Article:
My son definitely has his own way of doing things. For example, while most parents spend the first couple of years of their baby’s life frantically trying to keep everything out of their baby’s mouth, Hawkeye was just not that interested. In fact, we had trouble getting stuff into his mouth when it came to trying new foods. Even teething toys took a while to acquire his interest and even then he had a very particular selection.
Many babies and toddlers absolutely love getting stuck into… well, everything really. The messier the better, right? Hawkeye, on the other hand, complains about making a mess if he drops a crumb. In creche, I’m told if he spills a drop of milk he immediately asks one of the staff members for a wipe. Once I had to take an emergency detour to a friend’s house on the way home so that we could wash our hands because Hawkeye got upset because the very last bit of his ice cream sandwich melted over his fingers. One of my favourite photos from his time in Tiny Tots (about 16 to 24 months) is from a messy play period where his group got down and dirty with shaving foam. Although I cropped the photo to avoid showing the faces of other kids, you can still see their hands (covered in foam) and the table surface on either side is full of the evidence of little hands mucking about in the glorious white substance. Hawkeye, on the other hand, clearly got as far as just tentatively testing out the surface with his fingertips before deciding that this was definitely not his cup of tea.
Now, you might wonder if there are sensory issues at play here and whether we in fact have a “problem” but I am not concerned. First of all, he’s gotten a lot better at exploring with his hands. The other day I watched him scooping up giant handfuls of wilted cherry blossom petals from the dirt on the edges of our parking lot and tossing them around. Every few handfuls he would look down at his hands. exclaim in slight disgust and try to brush them off, before returning to his activity. We just have a very neat and tidy kid, ok? And while some kids are happy to just dive right into whatever they see head-first (or hand-first, or butt-first, or, god forbid, face-first) ours likes to hang back and consider his position carefully before deciding whether or not he wants to engage. And trust me, when he does commit, it’s usually with full enthusiasm.
Which brings me to today’s featured photo. We went shopping last weekend and got, amongst other things, a balance bike, a helmet, some farm animals, beach toys, and a collapsible pop-up tunnel. Hawkeye loved it from the moment my husband pulled open the velcro tabs, releasing the tunnel from its collapsed state. He crawled back and forth for a little while, tried to cajole mommy and daddy to crawl through (we demured) and ran around examining it from all angles. Then my husband stood the tunnel up vertically with the toddler in the middle and, well…. that was the end of the tunnel as it was intended to be used. Now whenever the tunnel comes out, after a desultory one or two passes through it, he insists that we “put it on the head” and waits for you to poke the sides of the tunnel in random places while he pokes back. And each time you do this he laughs and laughs like a loon.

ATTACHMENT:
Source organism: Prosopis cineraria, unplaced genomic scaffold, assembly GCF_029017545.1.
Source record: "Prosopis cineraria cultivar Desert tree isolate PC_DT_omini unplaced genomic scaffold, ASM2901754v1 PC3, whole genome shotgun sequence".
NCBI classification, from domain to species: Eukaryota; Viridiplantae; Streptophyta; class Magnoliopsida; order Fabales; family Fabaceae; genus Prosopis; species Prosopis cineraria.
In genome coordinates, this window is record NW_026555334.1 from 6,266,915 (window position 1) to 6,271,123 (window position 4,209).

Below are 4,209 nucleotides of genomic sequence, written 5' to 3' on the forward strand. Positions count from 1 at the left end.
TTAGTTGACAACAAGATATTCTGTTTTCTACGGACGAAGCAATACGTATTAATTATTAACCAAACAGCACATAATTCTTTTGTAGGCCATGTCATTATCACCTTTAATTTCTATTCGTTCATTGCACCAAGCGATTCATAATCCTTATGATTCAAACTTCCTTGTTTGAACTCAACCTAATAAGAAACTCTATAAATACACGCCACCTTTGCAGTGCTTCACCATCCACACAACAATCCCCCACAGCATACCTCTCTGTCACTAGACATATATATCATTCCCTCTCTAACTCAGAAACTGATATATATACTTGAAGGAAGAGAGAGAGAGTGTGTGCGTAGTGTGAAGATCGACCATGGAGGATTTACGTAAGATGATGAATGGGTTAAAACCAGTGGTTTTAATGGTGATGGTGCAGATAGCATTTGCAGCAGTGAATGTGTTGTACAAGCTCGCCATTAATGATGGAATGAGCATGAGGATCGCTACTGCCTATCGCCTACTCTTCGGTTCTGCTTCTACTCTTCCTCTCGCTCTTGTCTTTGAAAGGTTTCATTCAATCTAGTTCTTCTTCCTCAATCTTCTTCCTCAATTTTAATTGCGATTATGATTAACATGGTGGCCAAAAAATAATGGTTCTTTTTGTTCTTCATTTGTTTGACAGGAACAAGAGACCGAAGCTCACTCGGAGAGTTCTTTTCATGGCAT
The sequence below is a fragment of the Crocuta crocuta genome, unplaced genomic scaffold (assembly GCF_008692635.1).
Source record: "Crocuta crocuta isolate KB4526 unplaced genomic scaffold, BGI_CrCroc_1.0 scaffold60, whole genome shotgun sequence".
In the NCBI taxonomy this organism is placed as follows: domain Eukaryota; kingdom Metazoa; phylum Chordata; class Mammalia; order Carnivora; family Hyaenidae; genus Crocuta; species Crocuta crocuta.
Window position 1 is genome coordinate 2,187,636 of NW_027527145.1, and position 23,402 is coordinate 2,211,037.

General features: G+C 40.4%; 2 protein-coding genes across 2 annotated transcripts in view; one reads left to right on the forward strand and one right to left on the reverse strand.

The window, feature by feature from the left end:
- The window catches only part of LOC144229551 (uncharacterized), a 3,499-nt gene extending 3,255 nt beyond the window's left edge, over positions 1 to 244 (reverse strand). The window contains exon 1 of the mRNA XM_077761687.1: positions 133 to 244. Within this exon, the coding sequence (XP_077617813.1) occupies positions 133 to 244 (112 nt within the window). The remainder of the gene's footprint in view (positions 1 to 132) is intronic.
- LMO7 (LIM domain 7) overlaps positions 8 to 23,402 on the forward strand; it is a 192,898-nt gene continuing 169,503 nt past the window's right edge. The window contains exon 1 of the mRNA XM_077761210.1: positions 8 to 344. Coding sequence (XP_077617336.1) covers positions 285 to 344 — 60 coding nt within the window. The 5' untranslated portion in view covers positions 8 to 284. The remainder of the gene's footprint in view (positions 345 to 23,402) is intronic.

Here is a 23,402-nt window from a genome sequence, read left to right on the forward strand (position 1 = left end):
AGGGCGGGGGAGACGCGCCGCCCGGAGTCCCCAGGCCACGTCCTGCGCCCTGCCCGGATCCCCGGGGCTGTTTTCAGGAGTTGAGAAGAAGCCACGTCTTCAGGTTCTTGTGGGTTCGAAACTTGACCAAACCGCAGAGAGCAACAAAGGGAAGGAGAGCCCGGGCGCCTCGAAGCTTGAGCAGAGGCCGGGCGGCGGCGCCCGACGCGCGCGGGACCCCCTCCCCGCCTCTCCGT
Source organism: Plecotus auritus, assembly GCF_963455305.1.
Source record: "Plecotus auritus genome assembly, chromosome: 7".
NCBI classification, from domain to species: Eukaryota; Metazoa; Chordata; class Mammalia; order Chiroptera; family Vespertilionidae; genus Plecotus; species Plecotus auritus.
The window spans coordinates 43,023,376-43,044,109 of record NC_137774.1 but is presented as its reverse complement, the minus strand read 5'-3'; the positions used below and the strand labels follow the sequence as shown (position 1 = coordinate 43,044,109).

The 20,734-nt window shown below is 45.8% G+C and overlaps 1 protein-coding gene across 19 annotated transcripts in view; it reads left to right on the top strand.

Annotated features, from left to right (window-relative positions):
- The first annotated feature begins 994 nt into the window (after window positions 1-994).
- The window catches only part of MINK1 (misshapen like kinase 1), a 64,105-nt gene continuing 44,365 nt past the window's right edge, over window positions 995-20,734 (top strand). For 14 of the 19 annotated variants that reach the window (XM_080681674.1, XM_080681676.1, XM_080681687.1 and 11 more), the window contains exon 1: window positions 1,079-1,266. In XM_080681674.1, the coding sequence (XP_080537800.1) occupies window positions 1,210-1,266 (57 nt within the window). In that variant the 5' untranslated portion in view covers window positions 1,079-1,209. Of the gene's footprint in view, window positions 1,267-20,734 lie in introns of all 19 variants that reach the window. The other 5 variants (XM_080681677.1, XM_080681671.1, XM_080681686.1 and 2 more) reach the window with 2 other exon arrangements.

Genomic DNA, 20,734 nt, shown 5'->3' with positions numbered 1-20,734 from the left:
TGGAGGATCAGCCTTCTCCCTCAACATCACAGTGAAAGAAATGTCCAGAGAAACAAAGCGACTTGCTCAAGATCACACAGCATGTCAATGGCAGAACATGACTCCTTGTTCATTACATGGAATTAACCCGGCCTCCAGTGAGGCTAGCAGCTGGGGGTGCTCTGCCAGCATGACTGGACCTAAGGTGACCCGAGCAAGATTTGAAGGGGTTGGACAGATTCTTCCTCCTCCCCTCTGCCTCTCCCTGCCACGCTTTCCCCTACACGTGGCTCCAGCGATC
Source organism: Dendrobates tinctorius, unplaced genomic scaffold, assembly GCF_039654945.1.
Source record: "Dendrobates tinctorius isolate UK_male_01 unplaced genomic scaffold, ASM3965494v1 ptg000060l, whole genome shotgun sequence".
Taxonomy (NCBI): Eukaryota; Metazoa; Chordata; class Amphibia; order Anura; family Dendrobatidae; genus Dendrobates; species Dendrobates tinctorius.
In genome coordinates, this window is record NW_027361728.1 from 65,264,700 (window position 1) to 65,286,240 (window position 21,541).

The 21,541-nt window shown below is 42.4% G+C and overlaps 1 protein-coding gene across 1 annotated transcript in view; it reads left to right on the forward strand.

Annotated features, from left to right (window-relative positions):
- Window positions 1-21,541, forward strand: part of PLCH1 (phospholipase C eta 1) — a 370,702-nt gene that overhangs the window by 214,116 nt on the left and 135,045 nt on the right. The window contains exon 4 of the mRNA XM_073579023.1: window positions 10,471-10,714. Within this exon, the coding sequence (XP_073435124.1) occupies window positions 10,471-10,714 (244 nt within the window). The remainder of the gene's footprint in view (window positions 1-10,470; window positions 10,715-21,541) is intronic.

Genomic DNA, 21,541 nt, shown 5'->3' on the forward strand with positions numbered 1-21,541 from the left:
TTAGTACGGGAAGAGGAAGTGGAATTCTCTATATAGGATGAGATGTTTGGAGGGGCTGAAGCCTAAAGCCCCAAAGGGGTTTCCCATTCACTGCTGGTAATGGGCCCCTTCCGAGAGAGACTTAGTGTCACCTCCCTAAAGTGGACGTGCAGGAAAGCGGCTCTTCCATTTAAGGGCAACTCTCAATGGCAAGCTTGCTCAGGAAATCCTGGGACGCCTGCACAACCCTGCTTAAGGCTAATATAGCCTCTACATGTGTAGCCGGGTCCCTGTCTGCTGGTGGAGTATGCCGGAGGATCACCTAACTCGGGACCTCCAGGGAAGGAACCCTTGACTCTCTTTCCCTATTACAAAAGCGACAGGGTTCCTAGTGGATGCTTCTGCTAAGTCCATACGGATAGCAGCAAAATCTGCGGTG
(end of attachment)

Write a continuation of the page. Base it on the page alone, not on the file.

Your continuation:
So no, he does not like to do things the way others do them. In Rugby Tots, as one of the younger members of his group, he gets to a point toward the end of class when following directions just becomes too hard from all the exercise and over-stimulation. His “team mates” might be lined up waiting to kick their foam rugby balls but instead leaving the plastic cone to do its job of holding up Hawkeye’s ball, he has it on his head even if no one else is doing it. Class is done and everyone is by the wall putting on his coats? Hawkeye is lying in the middle of the gym floor, doing a credible impression of a college student who’s given up on trying to stay upright after a night of drinking but still has lots of things he needs to say to the universe at large.
Yes, we’re working on listening, and following directions. But give me a break, the kid is two and a half. He’s supposed to be bad at doing what you tell him. However, even when it’s not about following directions, even if it’s just about playing, he follows his own way. And I love it. Of course, I grumble sometimes when I’m stressed or harried and I talk out loud to myself as I’m trying to herd him, asking why he can’t just do whatever it is he’s supposed to do like all the other kids. But when I stop to think about it, when I look at a photo like this, I’m actually delighted. Like the red leaf in my post from two days ago, he is different. He’s not afraid to stick out. He hasn’t yet learned the pressures of following what everyone else is doing, of conforming. And although I know that is all ahead of us, I hope that, as much as possible, he continues to listen to his own unique inner drummer boy and follow that beat wherever it takes him, even if it takes him away fro the crowd.